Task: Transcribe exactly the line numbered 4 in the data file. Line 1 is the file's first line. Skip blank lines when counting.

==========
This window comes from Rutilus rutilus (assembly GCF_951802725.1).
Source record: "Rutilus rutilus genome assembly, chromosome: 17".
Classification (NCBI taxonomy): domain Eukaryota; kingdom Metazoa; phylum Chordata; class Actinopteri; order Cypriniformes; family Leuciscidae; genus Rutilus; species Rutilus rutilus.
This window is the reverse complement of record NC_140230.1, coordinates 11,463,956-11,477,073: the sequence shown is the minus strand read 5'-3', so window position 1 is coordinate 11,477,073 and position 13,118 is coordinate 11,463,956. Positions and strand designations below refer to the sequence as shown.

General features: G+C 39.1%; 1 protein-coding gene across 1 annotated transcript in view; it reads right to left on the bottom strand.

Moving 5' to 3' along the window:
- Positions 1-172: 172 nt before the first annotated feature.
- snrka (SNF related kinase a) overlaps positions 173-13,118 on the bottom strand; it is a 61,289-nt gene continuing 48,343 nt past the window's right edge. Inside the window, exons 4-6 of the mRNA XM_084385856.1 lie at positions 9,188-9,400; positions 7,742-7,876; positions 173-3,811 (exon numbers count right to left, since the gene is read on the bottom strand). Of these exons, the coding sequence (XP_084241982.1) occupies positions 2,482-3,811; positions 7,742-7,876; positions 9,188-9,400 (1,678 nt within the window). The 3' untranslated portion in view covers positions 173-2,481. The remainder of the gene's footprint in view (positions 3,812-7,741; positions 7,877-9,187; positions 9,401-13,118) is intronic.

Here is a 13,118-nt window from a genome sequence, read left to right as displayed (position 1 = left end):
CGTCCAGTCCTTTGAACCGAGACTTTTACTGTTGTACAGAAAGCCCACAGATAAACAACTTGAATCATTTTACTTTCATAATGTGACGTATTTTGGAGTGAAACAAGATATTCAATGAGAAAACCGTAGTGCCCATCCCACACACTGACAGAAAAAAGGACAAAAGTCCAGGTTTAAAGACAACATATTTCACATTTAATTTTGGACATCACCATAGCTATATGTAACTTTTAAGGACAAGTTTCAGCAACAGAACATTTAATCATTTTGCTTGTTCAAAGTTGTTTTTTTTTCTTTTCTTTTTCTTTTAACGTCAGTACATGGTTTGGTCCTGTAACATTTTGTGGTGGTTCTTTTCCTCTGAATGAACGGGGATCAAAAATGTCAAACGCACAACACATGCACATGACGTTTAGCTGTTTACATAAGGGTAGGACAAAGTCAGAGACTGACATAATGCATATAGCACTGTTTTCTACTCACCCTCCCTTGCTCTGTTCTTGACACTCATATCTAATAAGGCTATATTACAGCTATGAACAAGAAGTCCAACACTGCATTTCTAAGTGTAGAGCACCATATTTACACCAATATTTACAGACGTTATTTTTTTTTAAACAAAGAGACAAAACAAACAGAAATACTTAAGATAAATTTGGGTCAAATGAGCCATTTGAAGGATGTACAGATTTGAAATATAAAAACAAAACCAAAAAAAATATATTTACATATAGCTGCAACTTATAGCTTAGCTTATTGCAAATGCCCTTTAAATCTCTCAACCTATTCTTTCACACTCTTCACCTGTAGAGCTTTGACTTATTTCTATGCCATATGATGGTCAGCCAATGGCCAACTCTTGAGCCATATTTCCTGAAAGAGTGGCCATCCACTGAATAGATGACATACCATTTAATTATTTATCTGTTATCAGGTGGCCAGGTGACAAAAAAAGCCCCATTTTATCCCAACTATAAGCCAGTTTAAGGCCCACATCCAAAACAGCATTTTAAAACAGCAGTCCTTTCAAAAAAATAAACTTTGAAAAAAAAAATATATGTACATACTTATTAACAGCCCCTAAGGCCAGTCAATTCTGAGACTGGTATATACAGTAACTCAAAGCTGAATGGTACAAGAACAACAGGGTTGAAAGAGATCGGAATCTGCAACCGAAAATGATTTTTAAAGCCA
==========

This window is the reverse complement of record NC_140230.1, coordinates 11,463,956-11,477,073: the sequence shown is the minus strand read 5'-3', so window position 1 is coordinate 11,477,073 and position 13,118 is coordinate 11,463,956. Positions and strand designations below refer to the sequence as shown.